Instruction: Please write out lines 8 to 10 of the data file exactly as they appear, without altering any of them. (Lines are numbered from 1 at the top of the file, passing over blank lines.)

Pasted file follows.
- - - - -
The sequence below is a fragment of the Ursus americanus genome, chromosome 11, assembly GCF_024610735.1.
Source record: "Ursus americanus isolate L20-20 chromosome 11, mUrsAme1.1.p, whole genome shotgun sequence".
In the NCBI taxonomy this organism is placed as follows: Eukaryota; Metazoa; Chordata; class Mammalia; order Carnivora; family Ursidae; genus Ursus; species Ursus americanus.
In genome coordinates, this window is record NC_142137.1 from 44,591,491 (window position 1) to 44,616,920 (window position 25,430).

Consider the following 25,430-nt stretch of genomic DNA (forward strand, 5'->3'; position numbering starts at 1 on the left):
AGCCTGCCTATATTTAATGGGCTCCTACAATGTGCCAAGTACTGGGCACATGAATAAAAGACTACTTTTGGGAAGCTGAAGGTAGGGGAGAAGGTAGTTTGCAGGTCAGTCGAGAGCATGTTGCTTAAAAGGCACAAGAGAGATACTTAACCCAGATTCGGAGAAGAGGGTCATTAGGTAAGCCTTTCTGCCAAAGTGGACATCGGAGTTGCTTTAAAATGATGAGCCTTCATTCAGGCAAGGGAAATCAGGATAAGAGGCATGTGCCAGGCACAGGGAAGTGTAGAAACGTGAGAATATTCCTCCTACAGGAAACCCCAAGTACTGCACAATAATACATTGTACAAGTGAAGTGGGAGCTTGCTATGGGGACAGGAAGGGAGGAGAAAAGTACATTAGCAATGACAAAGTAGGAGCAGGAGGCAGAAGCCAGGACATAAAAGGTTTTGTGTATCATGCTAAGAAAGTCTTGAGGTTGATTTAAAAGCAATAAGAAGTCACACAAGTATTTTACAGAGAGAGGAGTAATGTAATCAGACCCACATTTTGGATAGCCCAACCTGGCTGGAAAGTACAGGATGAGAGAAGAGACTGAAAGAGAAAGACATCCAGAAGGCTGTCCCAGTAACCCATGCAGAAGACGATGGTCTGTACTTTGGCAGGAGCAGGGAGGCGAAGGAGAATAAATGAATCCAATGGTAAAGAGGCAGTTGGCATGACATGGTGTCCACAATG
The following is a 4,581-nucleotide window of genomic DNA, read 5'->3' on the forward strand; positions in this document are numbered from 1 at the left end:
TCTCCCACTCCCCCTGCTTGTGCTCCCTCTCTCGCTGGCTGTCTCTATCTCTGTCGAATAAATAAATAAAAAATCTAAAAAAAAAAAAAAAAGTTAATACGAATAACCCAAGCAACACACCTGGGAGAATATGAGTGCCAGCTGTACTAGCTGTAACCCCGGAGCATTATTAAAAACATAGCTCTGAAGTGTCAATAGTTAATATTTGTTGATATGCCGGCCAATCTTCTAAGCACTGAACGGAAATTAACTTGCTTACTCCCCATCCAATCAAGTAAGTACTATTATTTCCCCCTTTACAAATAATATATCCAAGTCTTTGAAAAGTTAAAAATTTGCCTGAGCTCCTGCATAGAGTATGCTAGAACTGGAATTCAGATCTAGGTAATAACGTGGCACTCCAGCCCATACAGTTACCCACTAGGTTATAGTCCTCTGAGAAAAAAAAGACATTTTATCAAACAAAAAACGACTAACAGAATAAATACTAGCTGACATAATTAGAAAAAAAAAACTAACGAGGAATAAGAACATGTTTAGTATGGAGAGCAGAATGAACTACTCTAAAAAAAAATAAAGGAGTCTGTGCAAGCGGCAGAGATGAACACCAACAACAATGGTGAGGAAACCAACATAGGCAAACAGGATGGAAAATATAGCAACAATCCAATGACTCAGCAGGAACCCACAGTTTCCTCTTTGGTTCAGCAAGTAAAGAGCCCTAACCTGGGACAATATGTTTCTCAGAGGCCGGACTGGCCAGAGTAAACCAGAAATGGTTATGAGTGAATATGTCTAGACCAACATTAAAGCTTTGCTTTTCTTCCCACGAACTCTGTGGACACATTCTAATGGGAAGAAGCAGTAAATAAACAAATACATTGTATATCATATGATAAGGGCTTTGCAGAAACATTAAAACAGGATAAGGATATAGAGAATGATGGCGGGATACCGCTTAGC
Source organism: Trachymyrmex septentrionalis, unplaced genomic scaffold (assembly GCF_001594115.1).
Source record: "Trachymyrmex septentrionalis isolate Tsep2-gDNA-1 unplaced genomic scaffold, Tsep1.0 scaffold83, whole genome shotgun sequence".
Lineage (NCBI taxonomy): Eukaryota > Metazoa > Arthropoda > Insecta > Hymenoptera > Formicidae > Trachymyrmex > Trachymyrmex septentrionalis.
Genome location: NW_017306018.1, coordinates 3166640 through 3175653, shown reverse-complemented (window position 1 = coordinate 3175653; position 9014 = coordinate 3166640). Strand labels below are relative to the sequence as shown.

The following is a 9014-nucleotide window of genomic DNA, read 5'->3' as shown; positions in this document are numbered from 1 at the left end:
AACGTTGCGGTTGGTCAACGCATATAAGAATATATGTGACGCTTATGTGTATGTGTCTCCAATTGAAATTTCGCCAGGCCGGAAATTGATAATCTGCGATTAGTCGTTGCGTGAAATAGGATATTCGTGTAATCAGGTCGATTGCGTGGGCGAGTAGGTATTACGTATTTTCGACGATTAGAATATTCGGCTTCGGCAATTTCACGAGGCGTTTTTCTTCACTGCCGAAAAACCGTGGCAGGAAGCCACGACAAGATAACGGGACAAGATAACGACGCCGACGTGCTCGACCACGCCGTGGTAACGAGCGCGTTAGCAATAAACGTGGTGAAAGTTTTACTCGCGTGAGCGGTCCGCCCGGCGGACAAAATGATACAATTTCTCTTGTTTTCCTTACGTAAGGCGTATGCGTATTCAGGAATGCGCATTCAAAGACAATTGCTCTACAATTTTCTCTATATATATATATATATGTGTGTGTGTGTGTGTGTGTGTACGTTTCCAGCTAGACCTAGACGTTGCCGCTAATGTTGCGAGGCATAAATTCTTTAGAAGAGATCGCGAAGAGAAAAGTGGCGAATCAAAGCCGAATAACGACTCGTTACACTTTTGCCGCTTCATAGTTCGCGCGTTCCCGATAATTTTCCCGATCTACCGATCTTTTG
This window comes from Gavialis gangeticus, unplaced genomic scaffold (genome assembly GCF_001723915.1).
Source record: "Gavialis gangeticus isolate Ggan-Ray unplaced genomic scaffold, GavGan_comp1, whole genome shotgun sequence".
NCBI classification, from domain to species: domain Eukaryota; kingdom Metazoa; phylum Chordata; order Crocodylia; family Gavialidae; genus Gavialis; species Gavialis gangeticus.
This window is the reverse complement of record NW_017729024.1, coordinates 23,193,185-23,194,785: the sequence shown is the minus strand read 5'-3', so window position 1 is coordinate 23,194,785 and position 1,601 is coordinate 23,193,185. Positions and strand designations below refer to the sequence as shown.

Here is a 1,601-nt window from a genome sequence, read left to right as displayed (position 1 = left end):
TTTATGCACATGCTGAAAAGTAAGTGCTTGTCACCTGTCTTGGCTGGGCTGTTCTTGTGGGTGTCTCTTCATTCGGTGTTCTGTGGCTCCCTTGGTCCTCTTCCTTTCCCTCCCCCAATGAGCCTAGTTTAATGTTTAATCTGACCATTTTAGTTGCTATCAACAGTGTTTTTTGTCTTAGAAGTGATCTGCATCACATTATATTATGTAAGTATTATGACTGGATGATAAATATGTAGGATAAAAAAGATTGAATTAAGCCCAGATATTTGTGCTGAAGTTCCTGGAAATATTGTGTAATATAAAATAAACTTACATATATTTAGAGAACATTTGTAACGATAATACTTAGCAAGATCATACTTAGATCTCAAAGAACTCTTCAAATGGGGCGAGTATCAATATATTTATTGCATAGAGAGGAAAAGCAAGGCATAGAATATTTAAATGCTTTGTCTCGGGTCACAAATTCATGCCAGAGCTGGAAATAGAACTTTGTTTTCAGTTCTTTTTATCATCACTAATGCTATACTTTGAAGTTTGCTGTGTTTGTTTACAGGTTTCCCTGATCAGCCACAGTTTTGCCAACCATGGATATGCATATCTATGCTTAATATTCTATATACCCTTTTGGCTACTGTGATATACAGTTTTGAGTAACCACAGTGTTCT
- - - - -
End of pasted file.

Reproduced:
TCTCCCACTCCCCCTGCTTGTGCTCCCTCTCTCGCTGGCTGTCTCTATCTCTGTCGAATAAATAAATAAAAAATCTAAAAAAAAAAAAAAAAGTTAATACGAATAACCCAAGCAACACACCTGGGAGAATATGAGTGCCAGCTGTACTAGCTGTAACCCCGGAGCATTATTAAAAACATAGCTCTGAAGTGTCAATAGTTAATATTTGTTGATATGCCGGCCAATCTTCTAAGCACTGAACGGAAATTAACTTGCTTACTCCCCATCCAATCAAGTAAGTACTATTATTTCCCCCTTTACAAATAATATATCCAAGTCTTTGAAAAGTTAAAAATTTGCCTGAGCTCCTGCATAGAGTATGCTAGAACTGGAATTCAGATCTAGGTAATAACGTGGCACTCCAGCCCATACAGTTACCCACTAGGTTATAGTCCTCTGAGAAAAAAAAGACATTTTATCAAACAAAAAACGACTAACAGAATAAATACTAGCTGACATAATTAGAAAAAAAAAACTAACGAGGAATAAGAACATGTTTAGTATGGAGAGCAGAATGAACTACTCTAAAAAAAAATAAAGGAGTCTGTGCAAGCGGCAGAGATGAACACCAACAACAATGGTGAGGAAACCAACATAGGCAAACAGGATGGAAAATATAGCAACAATCCAATGACTCAGCAGGAACCCACAGTTTCCTCTTTGGTTCAGCAAGTAAAGAGCCCTAACCTGGGACAATATGTTTCTCAGAGGCCGGACTGGCCAGAGTAAACCAGAAATGGTTATGAGTGAATATGTCTAGACCAACATTAAAGCTTTGCTTTTCTTCCCACGAACTCTGTGGACACATTCTAATGGGAAGAAGCAGTAAATAAACAAATACATTGTATATCATATGATAAGGGCTTTGCAGAAACATTAAAACAGGATAAGGATATAGAGAATGATGGCGGGATACCGCTTAGC
Source organism: Trachymyrmex septentrionalis, unplaced genomic scaffold (assembly GCF_001594115.1).
Source record: "Trachymyrmex septentrionalis isolate Tsep2-gDNA-1 unplaced genomic scaffold, Tsep1.0 scaffold83, whole genome shotgun sequence".